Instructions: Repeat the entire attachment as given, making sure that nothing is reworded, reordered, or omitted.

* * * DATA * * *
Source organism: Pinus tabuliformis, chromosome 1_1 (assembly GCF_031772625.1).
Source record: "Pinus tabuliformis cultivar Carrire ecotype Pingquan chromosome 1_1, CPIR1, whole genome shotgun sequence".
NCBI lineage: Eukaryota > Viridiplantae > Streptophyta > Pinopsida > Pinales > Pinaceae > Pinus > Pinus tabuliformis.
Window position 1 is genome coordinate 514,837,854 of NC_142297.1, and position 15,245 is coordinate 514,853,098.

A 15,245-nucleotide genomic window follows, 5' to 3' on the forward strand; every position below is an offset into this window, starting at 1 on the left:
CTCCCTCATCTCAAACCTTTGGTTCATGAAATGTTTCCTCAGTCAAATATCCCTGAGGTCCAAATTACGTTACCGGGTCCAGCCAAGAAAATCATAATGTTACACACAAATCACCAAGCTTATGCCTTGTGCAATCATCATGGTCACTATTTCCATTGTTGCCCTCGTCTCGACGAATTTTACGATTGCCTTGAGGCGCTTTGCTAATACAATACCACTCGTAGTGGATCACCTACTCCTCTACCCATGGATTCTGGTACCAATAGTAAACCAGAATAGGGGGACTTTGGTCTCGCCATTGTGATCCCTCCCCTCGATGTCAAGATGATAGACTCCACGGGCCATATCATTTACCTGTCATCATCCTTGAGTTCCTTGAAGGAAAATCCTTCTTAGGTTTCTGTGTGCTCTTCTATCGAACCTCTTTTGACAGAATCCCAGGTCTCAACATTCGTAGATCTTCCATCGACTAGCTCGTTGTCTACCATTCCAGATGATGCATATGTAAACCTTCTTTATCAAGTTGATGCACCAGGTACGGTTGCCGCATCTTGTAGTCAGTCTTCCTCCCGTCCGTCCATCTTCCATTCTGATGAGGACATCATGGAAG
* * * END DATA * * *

Source organism: Pinus tabuliformis, chromosome 1_1 (assembly GCF_031772625.1).
Source record: "Pinus tabuliformis cultivar Carrire ecotype Pingquan chromosome 1_1, CPIR1, whole genome shotgun sequence".
NCBI lineage: Eukaryota > Viridiplantae > Streptophyta > Pinopsida > Pinales > Pinaceae > Pinus > Pinus tabuliformis.
Window position 1 is genome coordinate 514,837,854 of NC_142297.1, and position 15,245 is coordinate 514,853,098.

A 15,245-nucleotide genomic window follows, 5' to 3' on the forward strand; every position below is an offset into this window, starting at 1 on the left:
CTCCCTCATCTCAAACCTTTGGTTCATGAAATGTTTCCTCAGTCAAATATCCCTGAGGTCCAAATTACGTTACCGGGTCCAGCCAAGAAAATCATAATGTTACACACAAATCACCAAGCTTATGCCTTGTGCAATCATCATGGTCACTATTTCCATTGTTGCCCTCGTCTCGACGAATTTTACGATTGCCTTGAGGCGCTTTGCTAATACAATACCACTCGTAGTGGATCACCTACTCCTCTACCCATGGATTCTGGTACCAATAGTAAACCAGAATAGGGGGACTTTGGTCTCGCCATTGTGATCCCTCCCCTCGATGTCAAGATGATAGACTCCACGGGCCATATCATTTACCTGTCATCATCCTTGAGTTCCTTGAAGGAAAATCCTTCTTAGGTTTCTGTGTGCTCTTCTATCGAACCTCTTTTGACAGAATCCCAGGTCTCAACATTCGTAGATCTTCCATCGACTAGCTCGTTGTCTACCATTCCAGATGATGCATATGTAAACCTTCTTTATCAAGTTGATGCACCAGGTACGGTTGCCGCATCTTGTAGTCAGTCTTCCTCCCGTCCGTCCATCTTCCATTCTGATGAGGACATCATGGAAG